People tend to call my mentality a "Peter Pan Complex," like that's a bad thing. That's just like an adult, to put the word "complex" after something so simple. There's a big difference between embracing the whims of one's inner child and acting childish. The inner child is a tamed beast, subject to discipline and time-outs like any kid. Plainly put, I can turn off my fanboy nature and be a man, an attitude that actually enables the inner child even more, as it puts the lessons he learned in life into practice. At work, when I explain to children why fighting is wrong, I'm very much an adult using the vernacular of youth to prove a point -- otherwise, I might as well be speaking another language altogether. Other adults in different work environments practice their old juvenile ways when they talk excitedly about the exploits of their weekend, or the movies they've seen, etc. This is child-like, not childish, though one may lead to the other if one isn't careful. "Oh, yeah, well, my Friday night was better than yours, so nyahhh!" You see what I mean. Further, I don't mean to imply that mine should be everybody's mission-meets-promise; for some, this synthesis is religion-oriented, or even completely self-serving. It's the harmony that's most important for contentment, I think -- the whole "getting paid for what you love" thing, or at least having the freedom in experience both equally and painlessly. Even Peter Pan had to face his fair share of hooks and ticking clocks, but he always did it with an effortless smile on his face.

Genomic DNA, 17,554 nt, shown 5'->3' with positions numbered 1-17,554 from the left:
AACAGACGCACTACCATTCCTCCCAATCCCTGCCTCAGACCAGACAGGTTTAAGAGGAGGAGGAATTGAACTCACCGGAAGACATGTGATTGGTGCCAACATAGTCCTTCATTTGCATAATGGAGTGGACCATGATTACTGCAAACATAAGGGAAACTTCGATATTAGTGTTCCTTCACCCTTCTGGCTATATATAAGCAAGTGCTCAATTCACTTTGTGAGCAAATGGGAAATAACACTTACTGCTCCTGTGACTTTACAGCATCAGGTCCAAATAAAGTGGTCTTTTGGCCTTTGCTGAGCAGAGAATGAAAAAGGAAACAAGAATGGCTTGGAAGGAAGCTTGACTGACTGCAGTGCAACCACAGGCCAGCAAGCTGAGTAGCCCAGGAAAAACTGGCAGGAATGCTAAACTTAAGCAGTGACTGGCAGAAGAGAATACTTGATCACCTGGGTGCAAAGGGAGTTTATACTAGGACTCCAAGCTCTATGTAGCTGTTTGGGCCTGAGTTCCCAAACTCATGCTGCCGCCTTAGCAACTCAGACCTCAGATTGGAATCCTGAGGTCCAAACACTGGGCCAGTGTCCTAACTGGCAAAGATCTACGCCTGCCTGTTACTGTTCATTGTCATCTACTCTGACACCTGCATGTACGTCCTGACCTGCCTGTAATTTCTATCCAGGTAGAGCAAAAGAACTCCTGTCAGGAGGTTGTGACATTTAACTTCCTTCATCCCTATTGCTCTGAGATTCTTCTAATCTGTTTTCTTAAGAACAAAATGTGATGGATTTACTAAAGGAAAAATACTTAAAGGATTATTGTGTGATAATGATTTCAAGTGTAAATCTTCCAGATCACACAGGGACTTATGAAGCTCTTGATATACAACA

Which brings me to the point: I'm making 2009 my year to purge the old ideas that cluttered my twenties to make way for new stories and adventures. I've internalized this mission/promise for too long, keeping the sketches in their sketchbooks and the poems on their scattered napkins for too long. This year, I'm taking all of the creative juices I've spilt and bottling them for distribution. I've currently scanned seven sketchbooks' worth of material to compile a portfolio, and I've already completed a little poetry zine for January, February, and March, with hopefully one to follow every month until December. Where this stuff is going, I don't know, but it's in "take this" form now, so I'll have no excuse when the new ideas take shape. No strings. Believe me, living a life surrounded by all things kid, the mind generates some crazy stuff. (I can only imagine what it'll be like to have one . . .!) Compiling it into a format I can hand an adult peer under the guise of creativity will hopefully help him explore those oft ignored recesses of the brain -- you know, the one that had fun at recess.
"Here are some sketches I did, and a few poems I wrote." It's the closest one can come to, "Surround your fort with tumbleweeds to dissuade bullies, and stones to keep the dirt in place in case of a monsoon," . . . at least at my age. When you build something vulnerable to the winds of change, you don't let a little thing like grown-ups or age tear it down. You keep it up.